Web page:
Food and nutrition play a fundamental role in keeping us at our ideal weight. Reaching the perfect weight is not an aesthetic issue but an essential factor to maintain good health.
Medically, the ideal weight for each person is measured by the Body Mass Index. This index is obtained by dividing our weight by our height squared. Our weight will be ideal if our Body Mass Index is at a figure that ranges between 20 and 24.9.
An index above that level is considered overweight, and if it exceeds an index of 30, we would be talking about obesity.
Food and nutrition are not the same.
Food and nutrition are terms that go together, but they are not the same. While food refers to the intake of liquid or solid substances, nutrition is how our body transforms these substances into components that make our body work, that is, into nutrients.
To improve our body’s health and nutritional status, our eating habits must be adequate. In this sense, the Mediterranean diet offers many beneficial properties for health. On the one hand, this eating pattern promotes the consumption of olive oil, fish, and nuts. On the other hand, its recipes offer a balanced proportion of the primary nutrients (cereals and vegetables as the base of the dishes and meats or similar as a “side dish”). It also highlights the richness in micronutrients it contains, resulting from the use of seasonal vegetables, aromatic herbs, and condiments.
How does food affect our health?
Overweight and obesity, caused by incorrect eating habits, put our health at risk and are among the causes of numerous pathologies:
- Respiratory problems
- osteoarthritis, osteoporosis
- Issues in the musculoskeletal system ( back, legs, hips)
- Heart and brain pathologies
- gynecological problems
Food and nutrition: false myths
Despite having within our reach products for a healthy diet that guarantees adequate nutrition, our diet contains an excess of fat, sugar, and salt, which only makes us increase our weight and run the risk of worsening our health.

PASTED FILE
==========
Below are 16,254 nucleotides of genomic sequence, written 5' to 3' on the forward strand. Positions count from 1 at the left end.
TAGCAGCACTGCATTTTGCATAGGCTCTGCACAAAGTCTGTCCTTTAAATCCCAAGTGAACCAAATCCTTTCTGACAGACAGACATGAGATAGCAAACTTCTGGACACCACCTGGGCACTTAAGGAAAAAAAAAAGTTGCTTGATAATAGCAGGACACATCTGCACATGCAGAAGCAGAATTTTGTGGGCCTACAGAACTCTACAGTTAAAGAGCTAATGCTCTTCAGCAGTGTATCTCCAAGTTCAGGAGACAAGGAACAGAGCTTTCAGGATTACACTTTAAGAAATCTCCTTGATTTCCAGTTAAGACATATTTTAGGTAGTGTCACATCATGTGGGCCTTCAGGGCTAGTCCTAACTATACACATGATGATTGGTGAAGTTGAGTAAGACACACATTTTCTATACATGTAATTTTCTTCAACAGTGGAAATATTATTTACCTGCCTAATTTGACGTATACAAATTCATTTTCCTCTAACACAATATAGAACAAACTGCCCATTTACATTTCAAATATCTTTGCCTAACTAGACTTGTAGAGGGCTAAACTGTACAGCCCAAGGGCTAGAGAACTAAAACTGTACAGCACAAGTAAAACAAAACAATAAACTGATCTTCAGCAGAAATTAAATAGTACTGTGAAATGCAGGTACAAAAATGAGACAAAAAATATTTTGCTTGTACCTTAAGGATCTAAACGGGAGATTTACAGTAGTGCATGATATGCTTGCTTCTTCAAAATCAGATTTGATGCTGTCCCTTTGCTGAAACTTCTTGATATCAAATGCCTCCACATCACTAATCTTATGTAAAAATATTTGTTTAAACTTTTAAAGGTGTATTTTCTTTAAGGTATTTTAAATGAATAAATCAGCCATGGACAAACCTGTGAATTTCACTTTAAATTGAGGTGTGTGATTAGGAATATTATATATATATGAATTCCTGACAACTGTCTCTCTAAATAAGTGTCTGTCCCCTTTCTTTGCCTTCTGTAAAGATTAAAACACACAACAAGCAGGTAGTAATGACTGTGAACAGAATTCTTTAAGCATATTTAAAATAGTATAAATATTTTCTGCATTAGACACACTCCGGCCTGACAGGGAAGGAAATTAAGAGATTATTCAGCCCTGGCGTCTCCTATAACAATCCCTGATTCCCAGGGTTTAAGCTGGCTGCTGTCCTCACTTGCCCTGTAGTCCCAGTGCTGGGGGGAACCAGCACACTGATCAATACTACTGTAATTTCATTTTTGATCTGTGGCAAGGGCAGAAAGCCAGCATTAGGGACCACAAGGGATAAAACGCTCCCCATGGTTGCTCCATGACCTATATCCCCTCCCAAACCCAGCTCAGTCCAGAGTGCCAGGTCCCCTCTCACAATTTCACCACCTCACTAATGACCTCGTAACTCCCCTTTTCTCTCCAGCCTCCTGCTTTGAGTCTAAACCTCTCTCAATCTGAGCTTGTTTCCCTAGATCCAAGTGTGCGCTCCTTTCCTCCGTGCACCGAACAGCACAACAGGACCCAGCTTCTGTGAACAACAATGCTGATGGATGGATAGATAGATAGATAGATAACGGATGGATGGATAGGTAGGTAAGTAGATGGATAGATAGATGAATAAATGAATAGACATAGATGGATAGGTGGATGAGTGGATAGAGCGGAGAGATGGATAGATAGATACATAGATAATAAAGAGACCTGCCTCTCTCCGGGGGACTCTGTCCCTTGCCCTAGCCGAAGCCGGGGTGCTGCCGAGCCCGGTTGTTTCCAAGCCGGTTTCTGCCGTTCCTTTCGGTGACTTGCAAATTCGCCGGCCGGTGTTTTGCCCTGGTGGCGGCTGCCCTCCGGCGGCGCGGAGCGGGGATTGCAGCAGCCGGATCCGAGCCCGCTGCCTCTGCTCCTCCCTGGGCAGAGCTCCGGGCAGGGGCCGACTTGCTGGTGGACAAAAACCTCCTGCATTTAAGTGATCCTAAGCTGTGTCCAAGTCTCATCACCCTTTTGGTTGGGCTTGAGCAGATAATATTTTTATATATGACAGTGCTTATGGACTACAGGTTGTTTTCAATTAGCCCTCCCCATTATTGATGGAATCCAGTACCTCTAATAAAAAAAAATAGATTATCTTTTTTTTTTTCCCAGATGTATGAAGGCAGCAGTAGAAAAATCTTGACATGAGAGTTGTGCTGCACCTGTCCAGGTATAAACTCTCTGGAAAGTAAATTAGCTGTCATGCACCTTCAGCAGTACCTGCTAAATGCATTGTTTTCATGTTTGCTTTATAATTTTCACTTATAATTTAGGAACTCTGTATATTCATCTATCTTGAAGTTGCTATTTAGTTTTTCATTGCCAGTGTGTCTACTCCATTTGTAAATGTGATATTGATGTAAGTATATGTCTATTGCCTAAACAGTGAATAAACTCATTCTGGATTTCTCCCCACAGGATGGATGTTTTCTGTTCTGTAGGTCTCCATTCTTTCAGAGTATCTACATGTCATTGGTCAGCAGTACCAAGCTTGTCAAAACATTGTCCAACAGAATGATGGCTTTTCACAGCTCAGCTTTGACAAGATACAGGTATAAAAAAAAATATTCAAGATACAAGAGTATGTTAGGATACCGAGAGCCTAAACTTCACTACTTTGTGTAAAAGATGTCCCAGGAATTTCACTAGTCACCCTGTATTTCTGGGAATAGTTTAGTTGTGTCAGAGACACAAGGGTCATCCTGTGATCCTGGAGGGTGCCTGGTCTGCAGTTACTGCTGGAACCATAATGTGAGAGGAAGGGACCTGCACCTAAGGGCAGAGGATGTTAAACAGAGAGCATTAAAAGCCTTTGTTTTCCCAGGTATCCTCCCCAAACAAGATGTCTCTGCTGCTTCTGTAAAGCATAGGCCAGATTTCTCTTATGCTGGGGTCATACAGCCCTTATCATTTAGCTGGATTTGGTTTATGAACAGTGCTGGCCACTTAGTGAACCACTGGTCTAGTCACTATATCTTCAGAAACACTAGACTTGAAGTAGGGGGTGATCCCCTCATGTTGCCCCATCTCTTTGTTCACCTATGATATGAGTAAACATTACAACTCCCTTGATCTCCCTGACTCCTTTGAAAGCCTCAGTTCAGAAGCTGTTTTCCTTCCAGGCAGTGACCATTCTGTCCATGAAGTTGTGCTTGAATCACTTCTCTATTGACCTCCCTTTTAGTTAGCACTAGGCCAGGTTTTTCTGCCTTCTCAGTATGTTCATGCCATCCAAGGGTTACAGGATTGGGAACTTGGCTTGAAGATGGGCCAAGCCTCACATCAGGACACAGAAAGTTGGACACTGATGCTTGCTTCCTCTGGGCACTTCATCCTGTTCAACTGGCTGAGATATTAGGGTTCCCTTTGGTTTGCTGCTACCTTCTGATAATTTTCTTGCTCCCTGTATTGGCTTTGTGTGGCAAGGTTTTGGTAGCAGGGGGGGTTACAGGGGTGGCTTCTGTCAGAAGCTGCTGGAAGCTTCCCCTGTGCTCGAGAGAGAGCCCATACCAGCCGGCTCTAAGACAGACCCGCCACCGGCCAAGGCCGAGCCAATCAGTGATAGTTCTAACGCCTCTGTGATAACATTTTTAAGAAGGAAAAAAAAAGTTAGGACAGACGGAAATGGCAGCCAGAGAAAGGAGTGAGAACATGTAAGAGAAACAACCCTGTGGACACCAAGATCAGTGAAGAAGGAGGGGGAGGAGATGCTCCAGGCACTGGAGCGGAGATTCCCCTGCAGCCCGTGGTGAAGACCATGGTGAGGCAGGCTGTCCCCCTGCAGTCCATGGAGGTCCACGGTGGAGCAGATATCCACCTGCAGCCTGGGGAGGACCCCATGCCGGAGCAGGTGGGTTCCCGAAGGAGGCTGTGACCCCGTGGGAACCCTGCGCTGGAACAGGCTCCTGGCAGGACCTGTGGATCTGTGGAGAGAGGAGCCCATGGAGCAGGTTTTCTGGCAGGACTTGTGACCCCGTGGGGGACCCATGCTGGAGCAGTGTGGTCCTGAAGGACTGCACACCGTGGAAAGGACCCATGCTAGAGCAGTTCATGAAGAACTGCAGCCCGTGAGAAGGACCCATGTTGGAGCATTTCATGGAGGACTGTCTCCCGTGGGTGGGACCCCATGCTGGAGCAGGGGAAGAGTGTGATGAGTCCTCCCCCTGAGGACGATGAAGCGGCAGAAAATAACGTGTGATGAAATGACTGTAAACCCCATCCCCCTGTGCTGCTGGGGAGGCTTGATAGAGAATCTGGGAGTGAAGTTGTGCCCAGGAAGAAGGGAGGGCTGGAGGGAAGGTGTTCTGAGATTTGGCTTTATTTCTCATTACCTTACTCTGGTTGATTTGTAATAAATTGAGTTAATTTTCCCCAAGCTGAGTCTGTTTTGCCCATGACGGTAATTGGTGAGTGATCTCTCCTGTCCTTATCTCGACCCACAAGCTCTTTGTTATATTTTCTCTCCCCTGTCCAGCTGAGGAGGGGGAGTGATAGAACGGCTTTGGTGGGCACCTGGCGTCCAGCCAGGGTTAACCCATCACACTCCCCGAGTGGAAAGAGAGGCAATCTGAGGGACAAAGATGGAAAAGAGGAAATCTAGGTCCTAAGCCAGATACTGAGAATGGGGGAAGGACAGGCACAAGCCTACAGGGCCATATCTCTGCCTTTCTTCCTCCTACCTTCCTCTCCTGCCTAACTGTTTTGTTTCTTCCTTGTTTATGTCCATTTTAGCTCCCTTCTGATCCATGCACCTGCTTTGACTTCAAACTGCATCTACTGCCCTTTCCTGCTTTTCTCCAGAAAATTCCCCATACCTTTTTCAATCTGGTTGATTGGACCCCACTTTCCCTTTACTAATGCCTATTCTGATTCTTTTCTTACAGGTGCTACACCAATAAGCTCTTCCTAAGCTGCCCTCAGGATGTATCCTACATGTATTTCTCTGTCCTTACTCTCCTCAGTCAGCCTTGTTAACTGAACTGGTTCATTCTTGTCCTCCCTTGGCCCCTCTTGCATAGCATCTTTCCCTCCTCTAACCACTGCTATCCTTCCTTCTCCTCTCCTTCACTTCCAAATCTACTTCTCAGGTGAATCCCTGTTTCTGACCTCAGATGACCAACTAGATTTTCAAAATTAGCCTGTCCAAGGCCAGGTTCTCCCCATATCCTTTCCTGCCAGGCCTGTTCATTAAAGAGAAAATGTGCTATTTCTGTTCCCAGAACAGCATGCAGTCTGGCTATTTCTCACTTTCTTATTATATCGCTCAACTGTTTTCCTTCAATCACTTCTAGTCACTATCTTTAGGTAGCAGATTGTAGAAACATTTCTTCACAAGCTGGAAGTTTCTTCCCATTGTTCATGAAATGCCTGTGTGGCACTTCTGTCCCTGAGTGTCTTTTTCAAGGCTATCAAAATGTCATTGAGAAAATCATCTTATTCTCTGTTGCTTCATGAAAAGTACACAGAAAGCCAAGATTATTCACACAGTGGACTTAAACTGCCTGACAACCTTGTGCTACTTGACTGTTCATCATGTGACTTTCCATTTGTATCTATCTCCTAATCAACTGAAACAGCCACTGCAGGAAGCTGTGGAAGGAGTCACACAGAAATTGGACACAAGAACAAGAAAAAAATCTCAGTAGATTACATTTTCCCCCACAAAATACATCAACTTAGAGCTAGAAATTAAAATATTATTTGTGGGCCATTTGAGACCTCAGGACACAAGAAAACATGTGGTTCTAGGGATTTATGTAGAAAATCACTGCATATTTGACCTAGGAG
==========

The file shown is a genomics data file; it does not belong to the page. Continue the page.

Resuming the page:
We often consume products or adopt habits in our diet, thinking that they are beneficial for our health, but in reality, they are nothing more than false myths. To take care of our health and develop healthy eating and nutrition guidelines, we have to start by unseating some false claims:
“You have to eat everything but in small quantities.”
A healthy diet does not consist of eating everything. Precisely, adequate food and nutrition should be based on eating many things (fruits, vegetables, cereals, legumes) and significantly reducing others (sugar, saturated fats) that do not give us as much value.
“Carbohydrates make you fat,” “fruit makes you fat because it has a lot of sugar.”
We must dislodge the idea that it is better to eliminate these food groups for healthy eating and nutrition. The fruit contains a beneficial sugar that is in no way similar, neither in quantity nor in components, to refined sugar. The caloric intake of carbohydrates will depend on what we accompany it with. A salad with sauces, fatty cheese, and other dressings is much caloric (and less nutritious) than a plate of pasta with vegetables.
“Drink two liters of water a day, lose weight.”
Water is necessary for our health and is the basis of a healthy diet and nutrition, but it does not have slimming powers. Half of the water needed for the proper functioning of our body we already obtain from food, and the other half will depend on our daily needs and our degree of activity.
“If I eat light foods, I can eat more.”
Knowing what we are eating is also part of proper food and nutrition. Always take a moment to read product labels since light refers to a product with its sugar or fat-reduced (replaced by sweeteners and other ingredients), but it doesn’t have to mean low in calories or fat. In any case, processed foods, whether light or not, are not recommended in a healthy diet.
Towards a healthy life
To avoid obesity and combat the risk of disease, we have to follow three basic principles, forgetting all the false myths about food and nutrition:
- Eliminate the intake of foods with added sugars and saturated fats and avoid processed foods and reduce salt intake.
- Increase the consumption of fruits, vegetables, cereals (if they are whole grains, better), and legumes.
- Perform physical activity for at least thirty minutes a day. In addition to correct food and nutrition guidelines, physical exercise prevents being overweight and benefits our health.
At IMQ, we have specialized care in Endocrinology and Nutrition in all our health insurances. Consult our offer of specialties and put yourself in the hands of the best experts in food and nutrition.